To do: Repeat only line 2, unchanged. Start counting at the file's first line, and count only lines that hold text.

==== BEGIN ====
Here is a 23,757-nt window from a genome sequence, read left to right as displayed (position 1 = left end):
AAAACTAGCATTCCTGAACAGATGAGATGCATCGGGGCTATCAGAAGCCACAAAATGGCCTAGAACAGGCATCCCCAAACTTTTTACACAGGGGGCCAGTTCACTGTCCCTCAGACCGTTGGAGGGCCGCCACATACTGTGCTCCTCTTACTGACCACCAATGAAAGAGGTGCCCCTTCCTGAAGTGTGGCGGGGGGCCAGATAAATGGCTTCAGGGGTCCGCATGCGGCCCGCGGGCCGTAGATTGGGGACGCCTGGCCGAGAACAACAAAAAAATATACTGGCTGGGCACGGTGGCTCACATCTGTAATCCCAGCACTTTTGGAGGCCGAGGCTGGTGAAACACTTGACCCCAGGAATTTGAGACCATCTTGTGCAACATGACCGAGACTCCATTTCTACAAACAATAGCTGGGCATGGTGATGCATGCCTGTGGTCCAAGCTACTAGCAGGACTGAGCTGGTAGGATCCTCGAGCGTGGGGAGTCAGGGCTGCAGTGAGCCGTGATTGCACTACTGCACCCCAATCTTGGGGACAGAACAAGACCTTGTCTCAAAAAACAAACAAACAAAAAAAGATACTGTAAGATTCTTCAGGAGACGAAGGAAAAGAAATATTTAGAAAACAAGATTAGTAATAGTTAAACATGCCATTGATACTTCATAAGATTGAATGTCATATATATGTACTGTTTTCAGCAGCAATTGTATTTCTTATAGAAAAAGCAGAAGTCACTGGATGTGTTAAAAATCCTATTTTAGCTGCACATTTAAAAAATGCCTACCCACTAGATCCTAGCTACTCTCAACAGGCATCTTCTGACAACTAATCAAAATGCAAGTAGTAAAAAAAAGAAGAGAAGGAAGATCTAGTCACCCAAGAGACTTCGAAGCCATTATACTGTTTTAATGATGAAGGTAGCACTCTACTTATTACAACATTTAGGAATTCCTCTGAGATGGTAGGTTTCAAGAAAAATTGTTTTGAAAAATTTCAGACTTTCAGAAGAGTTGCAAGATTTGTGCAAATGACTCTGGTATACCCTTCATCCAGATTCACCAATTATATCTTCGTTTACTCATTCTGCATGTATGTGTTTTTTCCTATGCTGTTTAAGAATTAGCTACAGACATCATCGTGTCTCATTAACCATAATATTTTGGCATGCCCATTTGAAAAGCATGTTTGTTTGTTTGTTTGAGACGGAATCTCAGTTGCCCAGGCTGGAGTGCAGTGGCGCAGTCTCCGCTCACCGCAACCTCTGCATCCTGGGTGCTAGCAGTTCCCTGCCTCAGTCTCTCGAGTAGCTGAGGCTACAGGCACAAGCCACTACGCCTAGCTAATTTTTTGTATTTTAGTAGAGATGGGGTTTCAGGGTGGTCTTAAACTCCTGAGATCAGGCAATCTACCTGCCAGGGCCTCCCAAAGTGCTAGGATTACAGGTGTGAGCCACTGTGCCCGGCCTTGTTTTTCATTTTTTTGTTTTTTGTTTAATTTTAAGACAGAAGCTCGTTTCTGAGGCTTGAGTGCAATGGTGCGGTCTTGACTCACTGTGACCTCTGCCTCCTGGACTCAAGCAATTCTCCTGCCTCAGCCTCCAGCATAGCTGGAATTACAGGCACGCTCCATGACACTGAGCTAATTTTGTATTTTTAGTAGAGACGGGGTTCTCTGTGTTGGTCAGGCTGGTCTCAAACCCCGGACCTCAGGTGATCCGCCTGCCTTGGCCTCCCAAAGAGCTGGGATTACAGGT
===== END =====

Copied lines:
AAAACTAGCATTCCTGAACAGATGAGATGCATCGGGGCTATCAGAAGCCACAAAATGGCCTAGAACAGGCATCCCCAAACTTTTTACACAGGGGGCCAGTTCACTGTCCCTCAGACCGTTGGAGGGCCGCCACATACTGTGCTCCTCTTACTGACCACCAATGAAAGAGGTGCCCCTTCCTGAAGTGTGGCGGGGGGCCAGATAAATGGCTTCAGGGGTCCGCATGCGGCCCGCGGGCCGTAGATTGGGGACGCCTGGCCGAGAACAACAAAAAAATATACTGGCTGGGCACGGTGGCTCACATCTGTAATCCCAGCACTTTTGGAGGCCGAGGCTGGTGAAACACTTGACCCCAGGAATTTGAGACCATCTTGTGCAACATGACCGAGACTCCATTTCTACAAACAATAGCTGGGCATGGTGATGCATGCCTGTGGTCCAAGCTACTAGCAGGACTGAGCTGGTAGGATCCTCGAGCGTGGGGAGTCAGGGCTGCAGTGAGCCGTGATTGCACTACTGCACCCCAATCTTGGGGACAGAACAAGACCTTGTCTCAAAAAACAAACAAACAAAAAAAGATACTGTAAGATTCTTCAGGAGACGAAGGAAAAGAAATATTTAGAAAACAAGATTAGTAATAGTTAAACATGCCATTGATACTTCATAAGATTGAATGTCATATATATGTACTGTTTTCAGCAGCAATTGTATTTCTTATAGAAAAAGCAGAAGTCACTGGATGTGTTAAAAATCCTATTTTAGCTGCACATTTAAAAAATGCCTACCCACTAGATCCTAGCTACTCTCAACAGGCATCTTCTGACAACTAATCAAAATGCAAGTAGTAAAAAAAAGAAGAGAAGGAAGATCTAGTCACCCAAGAGACTTCGAAGCCATTATACTGTTTTAATGATGAAGGTAGCACTCTACTTATTACAACATTTAGGAATTCCTCTGAGATGGTAGGTTTCAAGAAAAATTGTTTTGAAAAATTTCAGACTTTCAGAAGAGTTGCAAGATTTGTGCAAATGACTCTGGTATACCCTTCATCCAGATTCACCAATTATATCTTCGTTTACTCATTCTGCATGTATGTGTTTTTTCCTATGCTGTTTAAGAATTAGCTACAGACATCATCGTGTCTCATTAACCATAATATTTTGGCATGCCCATTTGAAAAGCATGTTTGTTTGTTTGTTTGAGACGGAATCTCAGTTGCCCAGGCTGGAGTGCAGTGGCGCAGTCTCCGCTCACCGCAACCTCTGCATCCTGGGTGCTAGCAGTTCCCTGCCTCAGTCTCTCGAGTAGCTGAGGCTACAGGCACAAGCCACTACGCCTAGCTAATTTTTTGTATTTTAGTAGAGATGGGGTTTCAGGGTGGTCTTAAACTCCTGAGATCAGGCAATCTACCTGCCAGGGCCTCCCAAAGTGCTAGGATTACAGGTGTGAGCCACTGTGCCCGGCCTTGTTTTTCATTTTTTTGTTTTTTGTTTAATTTTAAGACAGAAGCTCGTTTCTGAGGCTTGAGTGCAATGGTGCGGTCTTGACTCACTGTGACCTCTGCCTCCTGGACTCAAGCAATTCTCCTGCCTCAGCCTCCAGCATAGCTGGAATTACAGGCACGCTCCATGACACTGAGCTAATTTTGTATTTTTAGTAGAGACGGGGTTCTCTGTGTTGGTCAGGCTGGTCTCAAACCCCGGACCTCAGGTGATCCGCCTGCCTTGGCCTCCCAAAGAGCTGGGATTACAGGT